# Noncommutative Differential Geometry

Lead Research Organisation:
Swansea University

Department Name: College of Science

### Abstract

Noncommutative differential geometry is related to algebra, geometry and functional analysis, though in this project we will begin from the idea of differential calculi. It has applications to physics, finite geometries, Hopf algebras and C* algebras among other areas. The principle is to produce as many noncommutative analogues of classical geometrical results and their applications as possible, as well as considering ideas which only make sense in a noncommutative world.

The links with the standard theory of C* algebras are most easily seen through unbounded operators (Connes' Dirac operators) and states,

where the KSGNS construction from Hilbert C* modules is combined with connections on bimodules to give evolution on state spaces. As physical field theories and cosmological models are stated using calculus, the idea of calculi in noncommutative differential geometry has been extensively used in Physics. Noncommutative symmetries have been described using Hopf algebras and, more recently, Hopf algebroids.

There are three main lines of enquiry for the current project, and the aim is to provide detailed theory and examples for new approaches and new applications in at least one of the following areas:

1) Noncommutative algebraic topology, especially sheaf cohomology, spectral sequences and homotopy theory. There is already a good definition of noncommutative fibration, but not of cofibration. There are many missing pieces, such as a non-differential definition of sheaf and integer valued cohomology, for which the noncommutative analogues are still missing. Quillen's ideas of model categories have been very useful in many aspects of topology and category theory, and it is hoped that they will provide the insight necessary for noncommutative algebras with calculi.

2) Hermitian inner products and states, linking to C* algebras. This leads to dynamics (given bimodule connections on Hilbert C* modules) and links to theoretical physics and quantum theory. It is known that standard quantum mechanics (in the form of the Schrodinger equation) can be cast in the form of a geodesic type motion for the Heisenberg algebra. Given Connes' noncommutative interpretation of the standard model using Dirac operators, this raises the question of whether there might also be a geodesic type interpretation for a quantum field theory. There is also the problem of whether differential calculi fit into the study of the many C* algebras (such as Cuntz algebras) which seem to be a long way from differentiable manifolds, and this will inevitably connect to K-theory. (Regarding K-theory, characteristic classes in noncommutative geometry can be defined both by Connes' cyclic cohomology and by a direct implementation of Chern's ideas.)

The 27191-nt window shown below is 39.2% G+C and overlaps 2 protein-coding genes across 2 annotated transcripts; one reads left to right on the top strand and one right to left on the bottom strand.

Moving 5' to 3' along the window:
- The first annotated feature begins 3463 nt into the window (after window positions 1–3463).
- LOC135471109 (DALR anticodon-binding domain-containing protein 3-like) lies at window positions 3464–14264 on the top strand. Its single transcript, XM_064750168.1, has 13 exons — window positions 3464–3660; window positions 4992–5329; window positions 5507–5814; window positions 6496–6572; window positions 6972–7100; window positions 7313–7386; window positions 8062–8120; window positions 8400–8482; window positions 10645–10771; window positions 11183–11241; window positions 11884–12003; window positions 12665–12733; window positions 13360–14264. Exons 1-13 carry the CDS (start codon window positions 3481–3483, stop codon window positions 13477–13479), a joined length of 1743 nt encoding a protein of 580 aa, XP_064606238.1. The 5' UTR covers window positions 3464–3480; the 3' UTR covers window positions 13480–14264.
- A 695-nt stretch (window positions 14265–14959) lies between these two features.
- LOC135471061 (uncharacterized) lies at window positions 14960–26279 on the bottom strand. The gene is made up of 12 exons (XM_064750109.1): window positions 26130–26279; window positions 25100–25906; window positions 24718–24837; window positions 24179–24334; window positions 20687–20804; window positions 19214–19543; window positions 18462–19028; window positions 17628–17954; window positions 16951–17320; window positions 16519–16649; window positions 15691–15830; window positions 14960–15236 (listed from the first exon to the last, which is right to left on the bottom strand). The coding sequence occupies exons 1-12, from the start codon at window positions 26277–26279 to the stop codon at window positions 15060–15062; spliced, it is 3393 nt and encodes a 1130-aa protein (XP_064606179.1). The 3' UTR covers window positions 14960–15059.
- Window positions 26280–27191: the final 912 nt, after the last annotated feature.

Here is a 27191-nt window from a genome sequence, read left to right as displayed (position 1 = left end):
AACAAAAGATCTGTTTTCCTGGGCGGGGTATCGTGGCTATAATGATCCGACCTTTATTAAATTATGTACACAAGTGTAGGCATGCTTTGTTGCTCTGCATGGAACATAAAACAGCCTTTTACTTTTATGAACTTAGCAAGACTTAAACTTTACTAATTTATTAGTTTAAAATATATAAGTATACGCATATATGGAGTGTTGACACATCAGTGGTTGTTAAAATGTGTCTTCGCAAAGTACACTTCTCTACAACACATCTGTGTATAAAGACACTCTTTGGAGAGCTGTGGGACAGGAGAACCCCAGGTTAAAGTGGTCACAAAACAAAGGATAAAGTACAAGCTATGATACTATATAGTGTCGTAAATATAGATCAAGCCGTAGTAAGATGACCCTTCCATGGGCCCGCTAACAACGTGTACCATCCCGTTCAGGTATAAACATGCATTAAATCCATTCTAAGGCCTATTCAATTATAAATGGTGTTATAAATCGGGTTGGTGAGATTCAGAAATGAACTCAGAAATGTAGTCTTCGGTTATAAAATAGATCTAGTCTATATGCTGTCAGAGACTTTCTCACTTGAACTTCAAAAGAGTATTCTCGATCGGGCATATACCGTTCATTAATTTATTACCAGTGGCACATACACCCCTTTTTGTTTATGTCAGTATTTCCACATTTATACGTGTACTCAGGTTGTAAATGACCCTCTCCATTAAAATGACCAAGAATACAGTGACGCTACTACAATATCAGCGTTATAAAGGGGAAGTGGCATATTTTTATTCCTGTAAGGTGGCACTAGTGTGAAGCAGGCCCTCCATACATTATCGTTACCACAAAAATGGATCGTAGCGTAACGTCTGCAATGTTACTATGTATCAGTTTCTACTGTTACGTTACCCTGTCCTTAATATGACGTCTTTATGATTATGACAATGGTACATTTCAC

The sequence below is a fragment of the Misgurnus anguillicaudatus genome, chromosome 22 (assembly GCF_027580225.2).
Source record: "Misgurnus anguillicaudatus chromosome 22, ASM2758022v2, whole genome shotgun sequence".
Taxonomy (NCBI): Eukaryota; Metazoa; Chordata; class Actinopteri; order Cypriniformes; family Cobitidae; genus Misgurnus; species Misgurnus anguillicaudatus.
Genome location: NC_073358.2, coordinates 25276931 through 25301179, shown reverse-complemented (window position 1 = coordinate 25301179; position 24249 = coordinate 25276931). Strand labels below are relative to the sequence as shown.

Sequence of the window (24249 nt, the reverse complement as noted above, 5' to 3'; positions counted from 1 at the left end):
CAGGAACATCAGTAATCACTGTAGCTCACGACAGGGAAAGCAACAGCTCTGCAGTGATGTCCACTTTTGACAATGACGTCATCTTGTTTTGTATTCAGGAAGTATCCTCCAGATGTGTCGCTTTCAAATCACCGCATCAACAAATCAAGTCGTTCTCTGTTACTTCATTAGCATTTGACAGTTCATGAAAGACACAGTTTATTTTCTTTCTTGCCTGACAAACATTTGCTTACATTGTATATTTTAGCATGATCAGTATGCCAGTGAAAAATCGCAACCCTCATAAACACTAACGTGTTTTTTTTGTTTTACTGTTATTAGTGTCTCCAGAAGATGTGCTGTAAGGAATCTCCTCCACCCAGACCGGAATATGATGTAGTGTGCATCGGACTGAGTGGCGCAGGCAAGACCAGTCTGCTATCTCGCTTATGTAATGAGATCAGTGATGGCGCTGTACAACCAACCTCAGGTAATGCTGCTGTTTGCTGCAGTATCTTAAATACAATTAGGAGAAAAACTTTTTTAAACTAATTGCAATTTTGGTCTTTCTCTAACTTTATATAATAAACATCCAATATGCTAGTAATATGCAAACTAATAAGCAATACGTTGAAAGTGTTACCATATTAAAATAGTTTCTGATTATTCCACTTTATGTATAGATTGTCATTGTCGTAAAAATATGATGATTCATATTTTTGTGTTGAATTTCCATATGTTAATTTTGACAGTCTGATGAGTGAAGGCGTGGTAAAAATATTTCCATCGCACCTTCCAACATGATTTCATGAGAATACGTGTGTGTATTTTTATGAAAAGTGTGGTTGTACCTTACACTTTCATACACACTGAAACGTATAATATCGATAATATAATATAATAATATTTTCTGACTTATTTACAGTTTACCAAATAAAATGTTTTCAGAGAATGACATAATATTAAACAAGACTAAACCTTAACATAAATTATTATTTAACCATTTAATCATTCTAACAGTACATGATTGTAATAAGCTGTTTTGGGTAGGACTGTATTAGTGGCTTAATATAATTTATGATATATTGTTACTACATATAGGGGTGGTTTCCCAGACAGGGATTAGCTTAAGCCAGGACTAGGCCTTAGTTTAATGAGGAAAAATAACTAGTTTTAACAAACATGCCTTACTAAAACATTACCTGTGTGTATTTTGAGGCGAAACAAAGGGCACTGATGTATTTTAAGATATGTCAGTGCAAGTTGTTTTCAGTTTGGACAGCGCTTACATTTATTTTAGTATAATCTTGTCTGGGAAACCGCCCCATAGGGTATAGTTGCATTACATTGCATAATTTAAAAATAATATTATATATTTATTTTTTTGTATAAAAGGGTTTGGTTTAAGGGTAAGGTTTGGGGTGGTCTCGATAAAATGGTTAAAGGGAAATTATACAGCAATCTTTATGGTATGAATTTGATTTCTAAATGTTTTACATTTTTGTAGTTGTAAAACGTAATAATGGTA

3) Symmetries implemented by differentiable actions or coactions of Hopf algebras or Hopf algebroids. This also connects to noncommutative vector fields and possibly complex structures, for analytic symmetries. This may include quantum integrable models (this would definitely require complex structures and possibly a generalisation of the idea of Hopf algebra). The application of Hopf algebroids in this direction is quite new, and there are differential aspects of this theory in the presence of calculi which are still to be worked out.

The methodology is to follow and then to extend the ideas of quantum differential calculi, which are a direct extension to the noncommutative world of classical differential geometry. The obvious place to start is by reading the recent (2020) book `Quantum Riemannian Geometry' by Beggs and Majid. This would be followed by looking at the application areas listed, including the corresponding classical theory as well as the relevant existing noncommutative theory, and then following the most promising ideas for extending these application areas.